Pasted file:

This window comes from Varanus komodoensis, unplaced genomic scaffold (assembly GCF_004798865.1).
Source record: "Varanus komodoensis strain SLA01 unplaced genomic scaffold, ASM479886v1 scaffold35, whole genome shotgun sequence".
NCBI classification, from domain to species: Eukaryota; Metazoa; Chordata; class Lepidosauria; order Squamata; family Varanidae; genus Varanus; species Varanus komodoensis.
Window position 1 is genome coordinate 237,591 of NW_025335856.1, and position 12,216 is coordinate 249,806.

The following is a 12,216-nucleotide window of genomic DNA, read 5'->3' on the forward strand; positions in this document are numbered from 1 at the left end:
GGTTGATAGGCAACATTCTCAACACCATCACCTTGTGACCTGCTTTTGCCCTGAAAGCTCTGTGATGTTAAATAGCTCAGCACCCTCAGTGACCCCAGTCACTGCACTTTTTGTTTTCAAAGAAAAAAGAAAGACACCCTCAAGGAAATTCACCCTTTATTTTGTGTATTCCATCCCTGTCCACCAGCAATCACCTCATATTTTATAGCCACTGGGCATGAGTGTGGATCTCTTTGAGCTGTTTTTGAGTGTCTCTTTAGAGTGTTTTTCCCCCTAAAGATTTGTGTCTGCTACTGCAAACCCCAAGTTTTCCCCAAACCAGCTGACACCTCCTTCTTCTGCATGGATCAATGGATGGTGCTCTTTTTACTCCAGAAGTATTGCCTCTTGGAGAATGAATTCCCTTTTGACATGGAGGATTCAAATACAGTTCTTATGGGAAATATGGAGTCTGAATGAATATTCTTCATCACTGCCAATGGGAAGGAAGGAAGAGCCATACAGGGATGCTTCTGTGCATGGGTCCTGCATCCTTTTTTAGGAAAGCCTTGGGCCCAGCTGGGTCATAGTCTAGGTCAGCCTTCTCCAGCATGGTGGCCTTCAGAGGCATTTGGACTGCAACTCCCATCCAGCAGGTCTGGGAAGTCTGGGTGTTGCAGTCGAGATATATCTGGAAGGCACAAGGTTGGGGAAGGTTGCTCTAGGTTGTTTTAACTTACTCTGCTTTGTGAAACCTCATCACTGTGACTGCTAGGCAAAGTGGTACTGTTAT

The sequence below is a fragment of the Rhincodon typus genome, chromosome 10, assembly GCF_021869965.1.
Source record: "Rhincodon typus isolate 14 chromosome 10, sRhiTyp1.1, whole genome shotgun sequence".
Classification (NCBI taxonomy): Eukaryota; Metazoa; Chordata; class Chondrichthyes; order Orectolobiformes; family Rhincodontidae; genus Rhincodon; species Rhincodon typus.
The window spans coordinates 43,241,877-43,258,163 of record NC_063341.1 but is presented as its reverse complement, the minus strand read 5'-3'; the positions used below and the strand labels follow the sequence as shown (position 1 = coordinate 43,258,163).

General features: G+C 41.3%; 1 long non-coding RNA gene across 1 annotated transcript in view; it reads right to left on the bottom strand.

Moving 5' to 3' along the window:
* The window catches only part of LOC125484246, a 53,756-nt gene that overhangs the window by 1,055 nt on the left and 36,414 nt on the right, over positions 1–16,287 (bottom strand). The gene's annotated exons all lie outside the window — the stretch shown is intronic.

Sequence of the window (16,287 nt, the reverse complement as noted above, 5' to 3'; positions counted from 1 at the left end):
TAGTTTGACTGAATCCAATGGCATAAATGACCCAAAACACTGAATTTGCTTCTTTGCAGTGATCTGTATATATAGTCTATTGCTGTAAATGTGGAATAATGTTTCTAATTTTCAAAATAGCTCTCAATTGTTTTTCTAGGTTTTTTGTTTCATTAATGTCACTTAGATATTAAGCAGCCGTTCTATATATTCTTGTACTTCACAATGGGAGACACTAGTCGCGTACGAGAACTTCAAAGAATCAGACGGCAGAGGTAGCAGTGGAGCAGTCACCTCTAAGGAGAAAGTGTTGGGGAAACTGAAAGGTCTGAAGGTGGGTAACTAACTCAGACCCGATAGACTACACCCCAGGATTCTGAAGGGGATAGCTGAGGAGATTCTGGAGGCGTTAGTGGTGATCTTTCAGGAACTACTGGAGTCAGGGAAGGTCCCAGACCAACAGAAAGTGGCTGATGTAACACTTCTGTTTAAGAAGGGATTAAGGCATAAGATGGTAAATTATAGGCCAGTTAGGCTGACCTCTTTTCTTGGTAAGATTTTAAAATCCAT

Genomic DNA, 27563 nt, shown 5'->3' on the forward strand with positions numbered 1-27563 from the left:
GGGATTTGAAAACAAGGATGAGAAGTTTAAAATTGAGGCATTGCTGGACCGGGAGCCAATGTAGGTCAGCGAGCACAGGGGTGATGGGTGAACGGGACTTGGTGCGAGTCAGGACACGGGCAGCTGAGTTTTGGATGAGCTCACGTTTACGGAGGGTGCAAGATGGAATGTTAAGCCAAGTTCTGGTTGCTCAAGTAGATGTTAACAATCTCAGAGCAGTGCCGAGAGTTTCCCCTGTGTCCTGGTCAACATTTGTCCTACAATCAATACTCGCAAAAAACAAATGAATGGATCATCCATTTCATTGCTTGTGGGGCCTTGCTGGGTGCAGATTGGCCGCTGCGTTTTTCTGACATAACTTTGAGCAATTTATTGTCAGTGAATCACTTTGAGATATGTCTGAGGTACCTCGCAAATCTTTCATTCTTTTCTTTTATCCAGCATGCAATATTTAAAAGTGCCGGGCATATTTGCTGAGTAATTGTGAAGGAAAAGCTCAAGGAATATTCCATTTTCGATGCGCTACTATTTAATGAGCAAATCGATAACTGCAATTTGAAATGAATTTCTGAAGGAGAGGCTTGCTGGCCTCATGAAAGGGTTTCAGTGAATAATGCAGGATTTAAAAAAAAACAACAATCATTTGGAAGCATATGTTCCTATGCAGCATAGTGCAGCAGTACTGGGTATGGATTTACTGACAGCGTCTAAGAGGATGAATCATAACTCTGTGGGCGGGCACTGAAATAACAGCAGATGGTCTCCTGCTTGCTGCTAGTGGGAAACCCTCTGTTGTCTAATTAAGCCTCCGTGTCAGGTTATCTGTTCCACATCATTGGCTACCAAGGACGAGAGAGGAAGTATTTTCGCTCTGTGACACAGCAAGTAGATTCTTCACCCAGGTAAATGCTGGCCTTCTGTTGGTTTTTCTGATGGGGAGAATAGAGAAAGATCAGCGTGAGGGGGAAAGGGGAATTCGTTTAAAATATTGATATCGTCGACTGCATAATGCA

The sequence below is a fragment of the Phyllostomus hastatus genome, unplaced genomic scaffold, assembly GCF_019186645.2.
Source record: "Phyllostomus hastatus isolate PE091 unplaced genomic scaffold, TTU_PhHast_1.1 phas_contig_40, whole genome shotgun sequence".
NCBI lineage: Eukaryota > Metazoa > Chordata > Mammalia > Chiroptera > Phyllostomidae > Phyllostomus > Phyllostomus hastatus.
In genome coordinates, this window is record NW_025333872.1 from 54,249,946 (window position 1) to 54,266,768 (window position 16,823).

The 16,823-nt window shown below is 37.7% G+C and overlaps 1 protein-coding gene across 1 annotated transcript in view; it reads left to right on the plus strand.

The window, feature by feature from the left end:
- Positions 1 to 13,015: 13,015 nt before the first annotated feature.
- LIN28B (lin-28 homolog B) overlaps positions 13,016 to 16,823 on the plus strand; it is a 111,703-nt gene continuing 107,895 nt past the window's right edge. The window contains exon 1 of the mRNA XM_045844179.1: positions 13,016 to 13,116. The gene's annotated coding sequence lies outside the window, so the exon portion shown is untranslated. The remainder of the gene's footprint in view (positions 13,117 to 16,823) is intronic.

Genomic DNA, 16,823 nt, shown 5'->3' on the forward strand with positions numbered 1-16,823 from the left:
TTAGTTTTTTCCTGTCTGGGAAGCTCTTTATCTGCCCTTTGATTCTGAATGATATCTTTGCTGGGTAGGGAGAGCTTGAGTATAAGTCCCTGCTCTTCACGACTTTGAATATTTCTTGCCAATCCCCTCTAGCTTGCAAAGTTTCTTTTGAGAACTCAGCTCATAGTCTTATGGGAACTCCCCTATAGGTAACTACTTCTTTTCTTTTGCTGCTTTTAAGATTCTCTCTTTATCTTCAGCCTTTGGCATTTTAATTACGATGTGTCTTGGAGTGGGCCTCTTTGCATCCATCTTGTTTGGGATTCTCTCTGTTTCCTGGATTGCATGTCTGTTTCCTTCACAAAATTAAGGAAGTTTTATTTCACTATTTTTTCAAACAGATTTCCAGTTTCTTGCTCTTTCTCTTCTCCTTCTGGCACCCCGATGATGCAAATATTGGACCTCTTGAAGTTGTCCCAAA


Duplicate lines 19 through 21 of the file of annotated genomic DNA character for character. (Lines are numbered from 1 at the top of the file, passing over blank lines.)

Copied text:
Source record: "Phyllostomus hastatus isolate PE091 unplaced genomic scaffold, TTU_PhHast_1.1 phas_contig_40, whole genome shotgun sequence".
NCBI lineage: Eukaryota > Metazoa > Chordata > Mammalia > Chiroptera > Phyllostomidae > Phyllostomus > Phyllostomus hastatus.
In genome coordinates, this window is record NW_025333872.1 from 54,249,946 (window position 1) to 54,266,768 (window position 16,823).